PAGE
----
Tag Archives: respect

The low point of a Culture Shock experience – judging the other

In our day-to-day life we often pass judgments on other people without even noticing that we do.  We judge and we compare ourselves to others.  We compare achievements; we compare appearance; we compare education and intellect; we even compare social behavior and social acceptance.  Remember Susan Boyle?  Remember how everyone judged her by what she looked like, by what romantic experience she had (or didn’t have), and by the dream she dared to have (in her age and with her looks!).

It’s similar with cultures.  We judge each new culture and its people from the point of view of how it compares to our own.  That especially becomes true if are in the grips of Culture Shock and nothing is going right.  However, each comparison is ultimately an illusion – an illusion that creates either a superiority or inferiority complex.  Both these complexes contribute to misunderstandings between people; prevent them from truly knowing each other, and make it this much harder to build bridges and friendships.  If you judge someone to be better than you, how easy is it going to be for you to establish the connection?  Or, if you judge that person to be worse than you, would you even want to make a connection?  The process of judging doesn’t only make you feel bad, but it also robs you of an opportunity to open your mind and soul to an experience that can change your life.  It stops you from enjoying new things from an “uncluttered” — from judgments — perspective.

Being in judgment is one of the horsemen of apocalypse as identified by Dr. John Gottman in his research on successful marriages  and in his book, 7 Principles for Making Marriage Work.  Gottman says that allowing this horseman to run rampant and allowing it to persist in a marriage pretty much dooms the marriage.   It’s similar with cultures.  If you keep judging a culture and its people, you’ll never “make friends” with it/them and, thus, you’ll never adjust enough to live a happy life there.

So stay judgment-free.  Consider everyone and everything as it comes into your life – new, exciting, and full of possibilities to explore.

And if you need any help with this and with Culture Shock, have a look at our Culture Shock Tool Kit E-book where we offer 3 tips on how to manage Culture Shock (some tips are based on Dr. Gottman’s research).  Available in English, Russian, Spanish, and French!

Parenting across cultures – a never-ending exercise in cross-cultural misunderstanding?

Recently I read an article by Amy Chua on the subject of superiority of Chinese mothers.  Whether or not I agree with the author isn’t the point of this blog.   Although, as a side note, I must say that the author’s ego rivals that of Paris Hilton — which I thought was never possible!  And, as many other readers, I was amazed at the length she went to in order to satisfy that ego (the up-in-your-face article in WSJ included).  Disclaimer: I have not read her book but her article was enough for me to decide never to read the book and to feel bad for both her kids and her students at my (!) alma mater.

But back to the subject.  Amy Chua’s husband is apparently American and reading her me!-me!-me! article got me thinking of the role that parents of different cultures play in raising kids together.  I happen to be married to someone outside of my own culture and we are raising a beautiful girl.  How often do we agree on our own respective methods of parenting?  How often do we disagree?  And what transpires when you take an already mixed-culture couple and throw them into an expat lifestyle where a third culture becomes part of the mix?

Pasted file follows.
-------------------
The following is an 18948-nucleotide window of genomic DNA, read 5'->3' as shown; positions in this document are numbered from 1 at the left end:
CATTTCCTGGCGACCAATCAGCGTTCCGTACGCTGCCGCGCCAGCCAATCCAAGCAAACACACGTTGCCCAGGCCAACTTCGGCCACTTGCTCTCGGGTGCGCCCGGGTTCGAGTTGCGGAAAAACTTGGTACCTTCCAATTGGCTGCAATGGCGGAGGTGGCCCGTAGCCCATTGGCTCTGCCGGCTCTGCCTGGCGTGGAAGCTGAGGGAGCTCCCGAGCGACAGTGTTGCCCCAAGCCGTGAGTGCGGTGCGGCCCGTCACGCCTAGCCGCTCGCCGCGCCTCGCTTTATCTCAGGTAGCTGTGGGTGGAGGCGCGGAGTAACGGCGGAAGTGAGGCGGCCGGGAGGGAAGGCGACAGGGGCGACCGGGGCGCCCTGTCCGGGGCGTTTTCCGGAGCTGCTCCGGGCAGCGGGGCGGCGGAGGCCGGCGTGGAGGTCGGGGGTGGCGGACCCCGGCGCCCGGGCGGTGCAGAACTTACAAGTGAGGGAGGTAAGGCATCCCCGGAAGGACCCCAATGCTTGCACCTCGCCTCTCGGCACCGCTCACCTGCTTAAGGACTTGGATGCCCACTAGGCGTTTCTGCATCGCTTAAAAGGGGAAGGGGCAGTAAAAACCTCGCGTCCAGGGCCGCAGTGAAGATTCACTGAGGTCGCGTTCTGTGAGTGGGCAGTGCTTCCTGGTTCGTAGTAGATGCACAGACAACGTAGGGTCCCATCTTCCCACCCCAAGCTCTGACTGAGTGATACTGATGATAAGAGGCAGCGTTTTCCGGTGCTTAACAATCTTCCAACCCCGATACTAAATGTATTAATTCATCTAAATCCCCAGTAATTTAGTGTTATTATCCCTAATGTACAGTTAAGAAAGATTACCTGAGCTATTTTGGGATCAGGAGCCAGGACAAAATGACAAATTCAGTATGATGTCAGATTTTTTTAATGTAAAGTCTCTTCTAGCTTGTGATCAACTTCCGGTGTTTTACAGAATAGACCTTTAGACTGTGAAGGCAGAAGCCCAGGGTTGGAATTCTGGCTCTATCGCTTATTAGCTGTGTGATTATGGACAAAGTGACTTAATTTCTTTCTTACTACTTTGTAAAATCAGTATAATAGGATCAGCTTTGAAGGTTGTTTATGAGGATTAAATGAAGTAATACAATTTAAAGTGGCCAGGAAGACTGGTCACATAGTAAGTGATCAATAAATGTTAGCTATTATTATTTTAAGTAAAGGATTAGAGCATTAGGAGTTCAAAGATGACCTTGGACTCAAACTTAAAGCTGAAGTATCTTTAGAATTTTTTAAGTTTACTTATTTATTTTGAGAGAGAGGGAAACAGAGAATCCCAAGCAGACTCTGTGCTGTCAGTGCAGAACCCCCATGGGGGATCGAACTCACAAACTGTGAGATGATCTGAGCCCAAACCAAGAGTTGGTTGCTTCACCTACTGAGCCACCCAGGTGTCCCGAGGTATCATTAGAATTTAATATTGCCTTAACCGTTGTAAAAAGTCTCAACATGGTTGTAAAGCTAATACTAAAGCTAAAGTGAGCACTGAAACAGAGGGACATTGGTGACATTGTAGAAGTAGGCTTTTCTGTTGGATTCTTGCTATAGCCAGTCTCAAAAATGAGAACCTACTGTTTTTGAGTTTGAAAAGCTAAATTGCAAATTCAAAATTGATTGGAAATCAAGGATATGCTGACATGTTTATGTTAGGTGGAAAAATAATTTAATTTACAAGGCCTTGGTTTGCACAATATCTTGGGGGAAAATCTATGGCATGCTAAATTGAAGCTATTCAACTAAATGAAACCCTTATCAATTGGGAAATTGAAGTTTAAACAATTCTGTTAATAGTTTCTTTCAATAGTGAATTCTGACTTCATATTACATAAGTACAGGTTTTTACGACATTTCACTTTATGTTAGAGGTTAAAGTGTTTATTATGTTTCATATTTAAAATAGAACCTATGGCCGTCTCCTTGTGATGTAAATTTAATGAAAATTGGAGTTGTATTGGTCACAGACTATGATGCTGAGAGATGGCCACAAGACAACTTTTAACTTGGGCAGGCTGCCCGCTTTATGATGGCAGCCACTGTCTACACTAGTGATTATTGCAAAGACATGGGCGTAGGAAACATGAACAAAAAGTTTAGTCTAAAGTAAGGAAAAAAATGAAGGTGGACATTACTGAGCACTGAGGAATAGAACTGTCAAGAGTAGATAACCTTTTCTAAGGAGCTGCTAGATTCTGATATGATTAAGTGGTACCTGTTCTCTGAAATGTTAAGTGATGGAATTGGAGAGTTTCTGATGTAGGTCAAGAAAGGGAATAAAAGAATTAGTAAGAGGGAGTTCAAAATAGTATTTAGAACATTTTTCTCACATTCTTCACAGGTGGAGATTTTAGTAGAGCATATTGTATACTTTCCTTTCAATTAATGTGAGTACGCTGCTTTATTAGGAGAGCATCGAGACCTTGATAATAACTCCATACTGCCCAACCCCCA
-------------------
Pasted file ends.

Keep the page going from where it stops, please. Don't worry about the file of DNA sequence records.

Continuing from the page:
We all know there is a lot of beauty in being exposed to and in living with different cultures.  We all know kids benefit from this immensely.  But that’s not what I want to discuss.  I want to discuss the difficulties.

If I had a penny for every time I was told I was “too strict” (I think I need to share Amy Chua article to show my husband what strict really means!) or that “my parenting culture was too critical” or that “I would do it differently” – I’d be a millionaire with my own private island already.  But instead of a penny, all I got was the feeling of being labeledjudged and misunderstood.  Of course I have not been a saint either and I think I’ve given my share of opinions about my husband’s parenting culture.

Dr. John Gottman in his brilliant book “7 Principles of Making a Marriage Work” says that 69% of problems in a marriage are perpetual.  He goes on to describe that no matter what you do, these problems are not going to go away simply because they are born out of your disappointed dream or a disappointed dream of your spouse.  Put another way – the times we fight and the fights that repeat themselves over and over again happen because our values are not being honored.  Instead – a label is issued.  Someone calls you strict instead of recognizing that by imposing a certain schedule all you are trying to do is to protect your child as much as you can from stress and anxiety.

In an interview I heard recently, Marianne Williamson said something so simple and brilliant that I am amazed I didn’t think of it myself.  She said that all over the mammal world, the maternal instinct first and foremost goes to the protection of the young.  As mammals, we – human females – are also quite intent on protecting our children.  And so thinking along those lines, I am now realizing that I am protecting my young – but I see that protection in my own, unique way.  The way that has come from my culture and my upbringing.